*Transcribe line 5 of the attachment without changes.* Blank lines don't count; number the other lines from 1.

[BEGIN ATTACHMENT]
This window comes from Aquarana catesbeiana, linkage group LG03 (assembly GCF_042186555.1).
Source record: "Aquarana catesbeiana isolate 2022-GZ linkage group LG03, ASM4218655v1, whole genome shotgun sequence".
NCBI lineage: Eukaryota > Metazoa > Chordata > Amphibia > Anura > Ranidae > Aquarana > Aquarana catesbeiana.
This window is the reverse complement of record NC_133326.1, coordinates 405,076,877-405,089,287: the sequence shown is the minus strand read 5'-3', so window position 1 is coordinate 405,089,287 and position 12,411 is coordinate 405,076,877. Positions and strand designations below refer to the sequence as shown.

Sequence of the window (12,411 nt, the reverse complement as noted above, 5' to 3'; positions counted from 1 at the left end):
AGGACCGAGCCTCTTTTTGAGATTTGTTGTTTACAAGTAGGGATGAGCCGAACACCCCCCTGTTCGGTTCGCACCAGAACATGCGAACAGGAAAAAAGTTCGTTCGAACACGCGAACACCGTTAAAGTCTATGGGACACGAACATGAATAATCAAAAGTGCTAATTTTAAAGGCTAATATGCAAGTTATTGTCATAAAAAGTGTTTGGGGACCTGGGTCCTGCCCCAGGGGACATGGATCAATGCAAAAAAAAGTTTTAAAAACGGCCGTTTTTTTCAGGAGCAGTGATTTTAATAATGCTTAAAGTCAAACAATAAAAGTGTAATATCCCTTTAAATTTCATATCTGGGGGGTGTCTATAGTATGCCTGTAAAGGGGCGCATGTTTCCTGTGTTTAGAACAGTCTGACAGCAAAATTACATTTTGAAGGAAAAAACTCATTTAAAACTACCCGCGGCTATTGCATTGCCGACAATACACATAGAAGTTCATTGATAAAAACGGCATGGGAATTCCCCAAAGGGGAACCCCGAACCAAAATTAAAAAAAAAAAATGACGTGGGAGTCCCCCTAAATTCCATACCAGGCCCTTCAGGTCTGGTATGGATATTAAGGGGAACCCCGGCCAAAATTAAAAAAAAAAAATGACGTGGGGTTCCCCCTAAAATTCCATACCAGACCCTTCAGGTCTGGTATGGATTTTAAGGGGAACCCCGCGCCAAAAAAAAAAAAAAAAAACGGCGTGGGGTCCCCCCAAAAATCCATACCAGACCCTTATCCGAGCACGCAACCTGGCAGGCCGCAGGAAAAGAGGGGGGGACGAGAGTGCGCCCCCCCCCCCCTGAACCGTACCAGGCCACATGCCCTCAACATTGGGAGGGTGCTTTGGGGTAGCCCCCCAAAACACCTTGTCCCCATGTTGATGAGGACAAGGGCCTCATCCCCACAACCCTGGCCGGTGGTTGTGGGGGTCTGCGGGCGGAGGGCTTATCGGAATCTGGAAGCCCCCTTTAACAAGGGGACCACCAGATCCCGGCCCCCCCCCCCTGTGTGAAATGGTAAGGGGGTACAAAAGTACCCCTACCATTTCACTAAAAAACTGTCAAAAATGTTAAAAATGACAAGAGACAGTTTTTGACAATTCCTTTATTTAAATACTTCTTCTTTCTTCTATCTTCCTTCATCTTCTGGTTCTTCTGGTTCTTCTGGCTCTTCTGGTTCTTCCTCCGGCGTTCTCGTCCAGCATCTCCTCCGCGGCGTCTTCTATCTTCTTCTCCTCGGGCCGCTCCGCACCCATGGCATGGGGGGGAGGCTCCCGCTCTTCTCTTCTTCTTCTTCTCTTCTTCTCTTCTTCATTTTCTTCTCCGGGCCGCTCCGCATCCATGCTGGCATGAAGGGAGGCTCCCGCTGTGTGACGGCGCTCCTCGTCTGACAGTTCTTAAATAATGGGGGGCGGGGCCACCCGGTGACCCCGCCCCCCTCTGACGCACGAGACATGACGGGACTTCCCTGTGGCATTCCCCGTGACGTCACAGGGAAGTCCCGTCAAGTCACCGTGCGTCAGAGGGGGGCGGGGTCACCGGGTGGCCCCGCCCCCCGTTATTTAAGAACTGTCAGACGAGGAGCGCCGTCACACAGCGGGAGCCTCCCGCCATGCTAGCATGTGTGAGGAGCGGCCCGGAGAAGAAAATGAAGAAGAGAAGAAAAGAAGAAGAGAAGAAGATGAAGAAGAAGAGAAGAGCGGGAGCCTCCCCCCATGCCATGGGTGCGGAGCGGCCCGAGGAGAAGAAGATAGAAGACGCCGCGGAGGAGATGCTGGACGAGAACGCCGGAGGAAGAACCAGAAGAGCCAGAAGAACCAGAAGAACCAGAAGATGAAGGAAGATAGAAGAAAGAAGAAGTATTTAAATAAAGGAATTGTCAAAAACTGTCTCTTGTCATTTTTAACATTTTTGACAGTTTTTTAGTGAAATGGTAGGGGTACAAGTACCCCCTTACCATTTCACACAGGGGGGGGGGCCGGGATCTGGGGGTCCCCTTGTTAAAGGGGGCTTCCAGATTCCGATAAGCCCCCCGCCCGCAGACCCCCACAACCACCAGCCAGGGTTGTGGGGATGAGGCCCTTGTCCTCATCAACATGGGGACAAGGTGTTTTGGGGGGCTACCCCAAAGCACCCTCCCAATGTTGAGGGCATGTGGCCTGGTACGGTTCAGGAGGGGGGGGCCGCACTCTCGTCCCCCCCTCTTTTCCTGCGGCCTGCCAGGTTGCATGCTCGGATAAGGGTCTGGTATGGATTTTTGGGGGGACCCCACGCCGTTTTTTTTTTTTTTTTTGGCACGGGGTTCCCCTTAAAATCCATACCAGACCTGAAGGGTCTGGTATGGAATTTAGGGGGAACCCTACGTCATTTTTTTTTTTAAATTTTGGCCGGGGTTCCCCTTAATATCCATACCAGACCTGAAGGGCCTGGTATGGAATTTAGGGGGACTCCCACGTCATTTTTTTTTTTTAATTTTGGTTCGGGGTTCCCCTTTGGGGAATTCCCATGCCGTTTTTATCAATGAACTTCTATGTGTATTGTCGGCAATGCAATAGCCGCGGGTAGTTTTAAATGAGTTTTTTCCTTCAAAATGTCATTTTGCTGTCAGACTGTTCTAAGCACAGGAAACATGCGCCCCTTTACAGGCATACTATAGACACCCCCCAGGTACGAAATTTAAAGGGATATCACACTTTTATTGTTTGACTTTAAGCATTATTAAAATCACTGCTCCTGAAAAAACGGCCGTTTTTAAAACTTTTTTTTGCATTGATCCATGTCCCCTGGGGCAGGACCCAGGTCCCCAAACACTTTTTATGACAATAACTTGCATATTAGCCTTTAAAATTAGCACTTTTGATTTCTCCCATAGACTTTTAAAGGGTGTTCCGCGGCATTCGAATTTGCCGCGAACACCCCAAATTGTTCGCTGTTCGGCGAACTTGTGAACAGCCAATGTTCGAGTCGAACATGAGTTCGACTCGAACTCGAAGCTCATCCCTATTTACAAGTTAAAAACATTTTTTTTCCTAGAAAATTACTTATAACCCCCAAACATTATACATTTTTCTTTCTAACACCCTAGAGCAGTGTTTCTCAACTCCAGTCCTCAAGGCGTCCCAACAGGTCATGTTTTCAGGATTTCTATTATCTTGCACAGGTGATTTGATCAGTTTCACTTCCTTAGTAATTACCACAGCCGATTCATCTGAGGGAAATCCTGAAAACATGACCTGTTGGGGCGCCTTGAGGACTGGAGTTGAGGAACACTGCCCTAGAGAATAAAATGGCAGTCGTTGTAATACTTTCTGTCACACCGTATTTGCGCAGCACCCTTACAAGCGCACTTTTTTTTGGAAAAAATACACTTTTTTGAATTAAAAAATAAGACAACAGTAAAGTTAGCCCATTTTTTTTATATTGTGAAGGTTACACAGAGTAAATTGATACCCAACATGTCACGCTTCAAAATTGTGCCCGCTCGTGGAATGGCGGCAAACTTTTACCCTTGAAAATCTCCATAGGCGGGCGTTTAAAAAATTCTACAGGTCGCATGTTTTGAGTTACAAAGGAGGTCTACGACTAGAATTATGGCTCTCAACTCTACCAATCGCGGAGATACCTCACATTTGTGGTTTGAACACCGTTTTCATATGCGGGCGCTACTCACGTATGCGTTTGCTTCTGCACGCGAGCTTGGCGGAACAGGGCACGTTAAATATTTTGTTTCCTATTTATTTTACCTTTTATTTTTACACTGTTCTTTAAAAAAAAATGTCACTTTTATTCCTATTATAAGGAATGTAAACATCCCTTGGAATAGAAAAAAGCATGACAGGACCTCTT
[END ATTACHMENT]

Sequence of the window (12,411 nt, the reverse complement as noted above, 5' to 3'; positions counted from 1 at the left end):